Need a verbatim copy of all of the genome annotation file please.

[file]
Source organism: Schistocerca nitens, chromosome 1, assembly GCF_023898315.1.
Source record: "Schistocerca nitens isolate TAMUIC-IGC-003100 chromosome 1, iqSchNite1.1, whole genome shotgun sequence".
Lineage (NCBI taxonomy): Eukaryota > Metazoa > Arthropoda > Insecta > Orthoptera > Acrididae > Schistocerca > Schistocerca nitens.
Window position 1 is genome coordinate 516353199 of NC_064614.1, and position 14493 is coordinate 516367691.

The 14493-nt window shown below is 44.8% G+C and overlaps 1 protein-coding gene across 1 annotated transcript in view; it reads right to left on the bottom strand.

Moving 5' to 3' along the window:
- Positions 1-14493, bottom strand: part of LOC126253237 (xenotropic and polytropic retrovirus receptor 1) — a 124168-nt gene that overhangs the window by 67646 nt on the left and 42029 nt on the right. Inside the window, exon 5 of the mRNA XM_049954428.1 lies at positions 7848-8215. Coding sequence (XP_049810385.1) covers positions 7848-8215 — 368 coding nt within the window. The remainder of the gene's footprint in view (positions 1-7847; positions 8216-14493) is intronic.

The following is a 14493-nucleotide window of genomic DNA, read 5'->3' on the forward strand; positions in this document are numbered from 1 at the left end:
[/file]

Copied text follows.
Source organism: Schistocerca nitens, chromosome 1, assembly GCF_023898315.1.
Source record: "Schistocerca nitens isolate TAMUIC-IGC-003100 chromosome 1, iqSchNite1.1, whole genome shotgun sequence".
Lineage (NCBI taxonomy): Eukaryota > Metazoa > Arthropoda > Insecta > Orthoptera > Acrididae > Schistocerca > Schistocerca nitens.
Window position 1 is genome coordinate 516353199 of NC_064614.1, and position 14493 is coordinate 516367691.

The 14493-nt window shown below is 44.8% G+C and overlaps 1 protein-coding gene across 1 annotated transcript in view; it reads right to left on the bottom strand.

Moving 5' to 3' along the window:
- Positions 1-14493, bottom strand: part of LOC126253237 (xenotropic and polytropic retrovirus receptor 1) — a 124168-nt gene that overhangs the window by 67646 nt on the left and 42029 nt on the right. Inside the window, exon 5 of the mRNA XM_049954428.1 lies at positions 7848-8215. Coding sequence (XP_049810385.1) covers positions 7848-8215 — 368 coding nt within the window. The remainder of the gene's footprint in view (positions 1-7847; positions 8216-14493) is intronic.

The following is a 14493-nucleotide window of genomic DNA, read 5'->3' on the forward strand; positions in this document are numbered from 1 at the left end: